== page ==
September 30, 2022

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Ubuntu 22.04 LTS frequently kills apps and developers are dealing with this issue

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Ubuntu 22.04 LTS frequently kills apps and developers are dealing with this issue



Ubuntu 22.04 LTS frequently kills apps and developers are dealing with this issue.

Ubuntu 22.04 LTS version brings a new feature: systemd-oomd is enabled by default as a daemon when memory is low, which can kill some processes in the case of high memory pressure.

However, the OOMD feature seems to kill apps crazily , sometimes even if the user does not feel any memory pressure, it will inexplicably terminate the running program, such as Firefox, Chrome or Visual Studio Code, users with very poor experience in the Ubuntu community mail Lots of comments on the list.

One frustrated user wrote :

There should be a warning before killing the app to have a chance to save app data. There should at least be an apology and explanation after killing the app. The current behavior gives the impression that Ubuntu 22.04 is unreliable and unsafe to use , which is a big problem for LTS releases.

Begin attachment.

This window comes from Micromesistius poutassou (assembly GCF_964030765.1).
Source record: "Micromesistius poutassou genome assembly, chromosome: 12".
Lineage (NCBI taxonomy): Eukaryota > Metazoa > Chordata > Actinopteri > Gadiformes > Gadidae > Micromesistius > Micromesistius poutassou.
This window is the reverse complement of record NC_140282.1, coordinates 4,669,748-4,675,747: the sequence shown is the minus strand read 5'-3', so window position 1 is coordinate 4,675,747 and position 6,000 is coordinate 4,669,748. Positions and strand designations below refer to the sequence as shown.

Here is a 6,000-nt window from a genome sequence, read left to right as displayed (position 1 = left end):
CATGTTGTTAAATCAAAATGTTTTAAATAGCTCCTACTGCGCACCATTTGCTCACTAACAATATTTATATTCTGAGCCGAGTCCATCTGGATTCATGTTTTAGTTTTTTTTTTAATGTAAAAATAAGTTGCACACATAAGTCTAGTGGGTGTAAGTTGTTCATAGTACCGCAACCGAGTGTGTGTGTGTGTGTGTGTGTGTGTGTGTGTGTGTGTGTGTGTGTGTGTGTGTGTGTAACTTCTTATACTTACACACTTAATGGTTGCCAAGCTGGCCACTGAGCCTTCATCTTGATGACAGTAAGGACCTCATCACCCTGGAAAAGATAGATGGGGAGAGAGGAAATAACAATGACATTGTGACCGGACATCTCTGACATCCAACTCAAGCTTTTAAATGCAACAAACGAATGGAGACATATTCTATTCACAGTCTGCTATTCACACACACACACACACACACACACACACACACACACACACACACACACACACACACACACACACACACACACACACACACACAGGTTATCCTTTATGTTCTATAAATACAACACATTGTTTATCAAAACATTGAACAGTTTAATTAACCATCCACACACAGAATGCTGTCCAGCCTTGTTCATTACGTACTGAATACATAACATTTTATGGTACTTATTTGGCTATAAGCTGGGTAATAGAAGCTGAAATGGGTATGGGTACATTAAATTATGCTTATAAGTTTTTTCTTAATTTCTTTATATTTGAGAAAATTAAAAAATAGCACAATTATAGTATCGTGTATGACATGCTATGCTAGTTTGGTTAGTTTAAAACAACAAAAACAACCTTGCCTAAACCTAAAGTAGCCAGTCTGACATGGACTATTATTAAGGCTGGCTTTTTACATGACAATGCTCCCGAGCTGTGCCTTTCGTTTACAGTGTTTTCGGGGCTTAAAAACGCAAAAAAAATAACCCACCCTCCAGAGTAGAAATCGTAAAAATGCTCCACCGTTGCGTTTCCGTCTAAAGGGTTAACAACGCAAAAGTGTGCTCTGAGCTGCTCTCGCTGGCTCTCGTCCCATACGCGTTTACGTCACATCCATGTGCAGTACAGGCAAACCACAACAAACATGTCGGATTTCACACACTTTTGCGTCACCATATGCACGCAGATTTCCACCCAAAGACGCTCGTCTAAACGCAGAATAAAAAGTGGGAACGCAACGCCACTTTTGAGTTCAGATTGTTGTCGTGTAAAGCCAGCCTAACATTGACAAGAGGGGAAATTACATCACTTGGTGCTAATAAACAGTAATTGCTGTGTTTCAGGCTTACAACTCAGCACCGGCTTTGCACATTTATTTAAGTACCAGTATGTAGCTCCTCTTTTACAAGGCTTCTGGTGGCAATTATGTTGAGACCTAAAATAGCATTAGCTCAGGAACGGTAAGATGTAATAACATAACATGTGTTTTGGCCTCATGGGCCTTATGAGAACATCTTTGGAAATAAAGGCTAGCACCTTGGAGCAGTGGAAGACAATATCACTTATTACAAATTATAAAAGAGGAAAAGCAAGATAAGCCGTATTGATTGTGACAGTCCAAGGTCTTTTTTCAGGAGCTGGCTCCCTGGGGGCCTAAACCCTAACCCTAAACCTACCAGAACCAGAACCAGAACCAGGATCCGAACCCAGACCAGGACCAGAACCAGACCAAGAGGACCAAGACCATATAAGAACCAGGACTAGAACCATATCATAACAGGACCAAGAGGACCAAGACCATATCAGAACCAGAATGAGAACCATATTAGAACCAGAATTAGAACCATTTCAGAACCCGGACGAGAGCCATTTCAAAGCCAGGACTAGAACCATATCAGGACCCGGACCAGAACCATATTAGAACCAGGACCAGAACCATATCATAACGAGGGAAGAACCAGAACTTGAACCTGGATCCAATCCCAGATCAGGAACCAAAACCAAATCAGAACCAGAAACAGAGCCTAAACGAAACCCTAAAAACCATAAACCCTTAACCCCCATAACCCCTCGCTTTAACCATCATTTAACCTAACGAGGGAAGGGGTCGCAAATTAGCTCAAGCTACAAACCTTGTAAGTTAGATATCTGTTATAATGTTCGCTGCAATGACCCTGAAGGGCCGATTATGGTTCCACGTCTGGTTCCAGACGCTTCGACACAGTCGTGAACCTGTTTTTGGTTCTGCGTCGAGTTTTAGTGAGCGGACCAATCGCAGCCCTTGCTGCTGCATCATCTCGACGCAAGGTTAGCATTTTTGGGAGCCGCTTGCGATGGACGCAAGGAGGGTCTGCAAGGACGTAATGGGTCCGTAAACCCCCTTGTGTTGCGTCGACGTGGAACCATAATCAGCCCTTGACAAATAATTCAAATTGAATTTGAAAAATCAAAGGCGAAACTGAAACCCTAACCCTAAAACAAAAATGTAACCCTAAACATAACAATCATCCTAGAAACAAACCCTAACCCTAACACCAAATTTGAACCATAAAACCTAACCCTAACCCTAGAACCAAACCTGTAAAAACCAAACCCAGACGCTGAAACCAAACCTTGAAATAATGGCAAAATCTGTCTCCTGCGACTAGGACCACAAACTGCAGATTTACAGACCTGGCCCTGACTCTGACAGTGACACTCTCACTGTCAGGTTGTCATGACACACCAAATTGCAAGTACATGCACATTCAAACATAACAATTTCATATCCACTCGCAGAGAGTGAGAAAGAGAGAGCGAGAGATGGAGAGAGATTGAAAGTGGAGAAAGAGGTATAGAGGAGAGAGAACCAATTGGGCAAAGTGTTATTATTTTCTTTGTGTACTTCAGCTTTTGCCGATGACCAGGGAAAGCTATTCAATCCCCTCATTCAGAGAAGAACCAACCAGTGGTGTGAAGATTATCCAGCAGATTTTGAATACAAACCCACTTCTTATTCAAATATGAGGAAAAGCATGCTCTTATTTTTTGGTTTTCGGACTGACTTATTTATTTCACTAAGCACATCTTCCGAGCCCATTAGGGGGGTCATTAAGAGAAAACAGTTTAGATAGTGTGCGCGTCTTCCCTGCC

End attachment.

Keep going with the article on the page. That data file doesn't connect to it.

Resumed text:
Subsequently, Canonical engineer Nick Rosbrook explained in an email the conditions under which OOMD kills the process:

  • Condition 1: When both the total system memory usage and swap usage exceed the SwapUsedLimit (90% by default on Ubuntu), more than 5% of the swaps in cgoups will become OOM finalizers.
  • Condition 2: When a unit’s cgroup memory pressure exceeds MemoryPressureLimit, monitoring descendant cgroups will execute termination from the process with the most recycling rate.

In practice, most apps are killed because of condition 1, largely because Ubuntu only provides 1GB of swap space, and SwapUsedLimit is too easy to reach 90%.

Based on the termination conditions of the process, Nick proposed some ideas for changes, such as changing the way systemd-oomd calculates/triggering memory values, or increasing the value of SwapUsedLimit, because 1 GB is too little.

The community has now started an Ubuntu development thread on the issue to solicit feedback from the wider Ubuntu community, which should be resolved in the 22.04.1 update.



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